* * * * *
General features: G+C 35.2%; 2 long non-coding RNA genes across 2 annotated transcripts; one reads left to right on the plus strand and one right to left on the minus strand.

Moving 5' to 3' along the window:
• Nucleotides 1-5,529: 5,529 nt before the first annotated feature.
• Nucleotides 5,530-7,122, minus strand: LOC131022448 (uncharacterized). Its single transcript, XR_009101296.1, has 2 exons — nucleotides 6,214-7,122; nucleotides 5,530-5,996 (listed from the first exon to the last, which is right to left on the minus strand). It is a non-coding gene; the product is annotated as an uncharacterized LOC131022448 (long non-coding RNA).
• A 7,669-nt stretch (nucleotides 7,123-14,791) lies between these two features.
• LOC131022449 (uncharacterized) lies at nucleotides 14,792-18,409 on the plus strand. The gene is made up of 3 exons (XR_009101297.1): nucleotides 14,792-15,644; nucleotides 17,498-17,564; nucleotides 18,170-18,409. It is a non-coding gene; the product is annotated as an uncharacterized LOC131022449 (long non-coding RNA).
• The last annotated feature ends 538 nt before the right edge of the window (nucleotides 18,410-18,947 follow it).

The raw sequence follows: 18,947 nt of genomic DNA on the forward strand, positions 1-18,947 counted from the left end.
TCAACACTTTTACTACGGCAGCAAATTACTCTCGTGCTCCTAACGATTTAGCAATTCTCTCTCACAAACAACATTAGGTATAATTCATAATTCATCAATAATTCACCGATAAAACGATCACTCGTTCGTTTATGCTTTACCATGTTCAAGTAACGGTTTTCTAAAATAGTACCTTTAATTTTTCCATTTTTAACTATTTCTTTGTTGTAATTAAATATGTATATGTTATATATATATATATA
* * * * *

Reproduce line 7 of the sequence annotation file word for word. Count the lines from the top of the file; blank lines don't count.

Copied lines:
• The last annotated feature ends 538 nt before the right edge of the window (nucleotides 18,410-18,947 follow it).